Now, if you want to venture into the world of irresponsible pet-quality breeding, there are PLENTY of breed changes that have occurred when the dogs were removed both from the show ring and the field trials, because now you have dogs being bred just to breed them, without and regard to form or function. I could probably list changes for every breed in the AKC if that's the route you want to go, but it would make for a very long answer.
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- mightysquirrellLv 51 decade ago
In a lot of breeds, there are two branches or types you can find out there... (excluding all the BYB dogs)... those bred to work, and those bred to show. Most pure breeds originated to perform some function or job. Certain temperments would allow them to be really good at that job, but those temperments weren't necessarily good if you wanted the dog to live in your home with you. As the world became industrialized most of their original jobs became obsolete and many breeds transitioned into the job of being a pet instead. Resulting from that, a lot of breeds' temperments changed through selective breeding to become more suited to being pets, ie, more mild.
Dogs bred for show tend to make the better inside pet dog. That's because usually the breeder doesn't require the dog to work (but many show breeders DO still use their dogs to perform their original work, hence earthdog or herding or lure coursing or hunting or tracking, or whatever, competitions). Also, show dogs may go to shows on weekends, but their primary role is pet. I think a lot of people don't realize this; when a show dog goes home from the show, it's just someone's pet. It sleeps in their owners' bed and plays with their kids, and all the normal pet things.
When the breeder wants a working animal, they're looking for those traits that make the dog really good at its job,and like I said, these traits often don't make for an ideal pet. Also, because these dogs are for work, they often live outside, so it's even less important that the dog be great with kids, for example.
There are always exceptions to these. Some dogs are bred to be pets and to work for fun on the weekends (dogs that fall into this category can be bred by "show" breeders OR "working" breeders). So, best bet is to ask the breeders you're interested in what kind of temperment they strive for in their breeding program.
- BostonJeffyLv 41 decade ago
I think the dogs change as the desired characteristics for the dogs change. The American Lab, for example, is much, much bigger than the Labs found in Europe. I think the trend for the Smooth Fox Terrier was making them a little smaller and not as aggressive as their counter parts from England.
A good breeder is going to try to breed their dogs to meet all of the breed standards - physical and on temperament. If a breed of dog is becoming "less of itself", then it's up to the national clubs to modify the breed standard to restore the breed. And that becomes the responsibility of the top breeders and the judges. After all, ultimately it's the judges that determine what the ideal dog of each breed is supposed to look and act like.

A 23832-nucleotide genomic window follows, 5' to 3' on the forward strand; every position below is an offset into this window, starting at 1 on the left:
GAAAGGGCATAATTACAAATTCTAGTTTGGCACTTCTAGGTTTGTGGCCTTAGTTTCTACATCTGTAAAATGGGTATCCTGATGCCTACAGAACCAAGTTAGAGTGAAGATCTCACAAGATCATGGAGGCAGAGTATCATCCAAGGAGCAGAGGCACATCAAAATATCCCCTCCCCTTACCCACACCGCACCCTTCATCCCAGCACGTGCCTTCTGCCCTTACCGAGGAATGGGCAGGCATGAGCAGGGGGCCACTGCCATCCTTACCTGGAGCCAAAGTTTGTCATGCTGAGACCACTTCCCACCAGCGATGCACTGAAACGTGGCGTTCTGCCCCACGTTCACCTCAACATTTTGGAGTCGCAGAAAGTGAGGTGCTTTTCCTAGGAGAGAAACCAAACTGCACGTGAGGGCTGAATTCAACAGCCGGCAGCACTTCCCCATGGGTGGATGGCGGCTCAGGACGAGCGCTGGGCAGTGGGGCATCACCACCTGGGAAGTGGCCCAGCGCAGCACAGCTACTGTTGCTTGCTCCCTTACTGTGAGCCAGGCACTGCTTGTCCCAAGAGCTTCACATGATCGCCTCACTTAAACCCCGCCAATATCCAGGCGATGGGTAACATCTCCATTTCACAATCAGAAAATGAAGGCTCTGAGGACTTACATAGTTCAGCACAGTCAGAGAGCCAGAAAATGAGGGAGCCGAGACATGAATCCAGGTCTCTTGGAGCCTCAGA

The breeder of my dogs went to Great Britian to get a few Champions to add to her stock because she thought the American version of the breed was becoming too whimpy.
- Anonymous1 decade ago
An excellent question!! Yes, there have significant changes in the temperament of the breeds that I have been interested in and/or work with because of the trend to breed more for looks then working ability.
One has to look at what happened to the Doberman in the last 20 years of so to see that the dog that was once considered one of the top working dogs ever created has become a useless animal in that area because of lack of drive, nervousness and sharp/shyness.
The German shepherd came next and has suffered also in the quest to breed "better" looking dogs instead of better working dogs. You only have to look at a winning show dog to see the physical changes in the breed, the slope on their back, the cow hocked rear and the lack of any working ability.
Most domestic shepherds I look at are totally lacking in serious drive and other qualities that once made the shepherd the premier working dog that it was. Even European lines are suffering from the same affliction in that breed. The German police are no longer purchasing their dogs from the SV club in Germany and are instead going to Holland and Belgium to get malinois. That is sad!!
- 1 decade ago
I haven't noticed any difference in temperament between Basset Hounds bred for hunting and those bred for show. The temperament faults of shyness or aggression would be considered undesireable in either venue. Perhaps the hunting dogs may be more energetic, but I'd think that would be more due to getting more exercise and often they have a lighter build.
Comment made by one guy who met my crew:"Those fancy show dogs act just like NORMAL bassets!"
- DiamondLv 71 decade ago
temperament is an important factor in a show dog, it must allow the judge to run their hands over it. Also spectators like to pat and touch the dogs outside the ring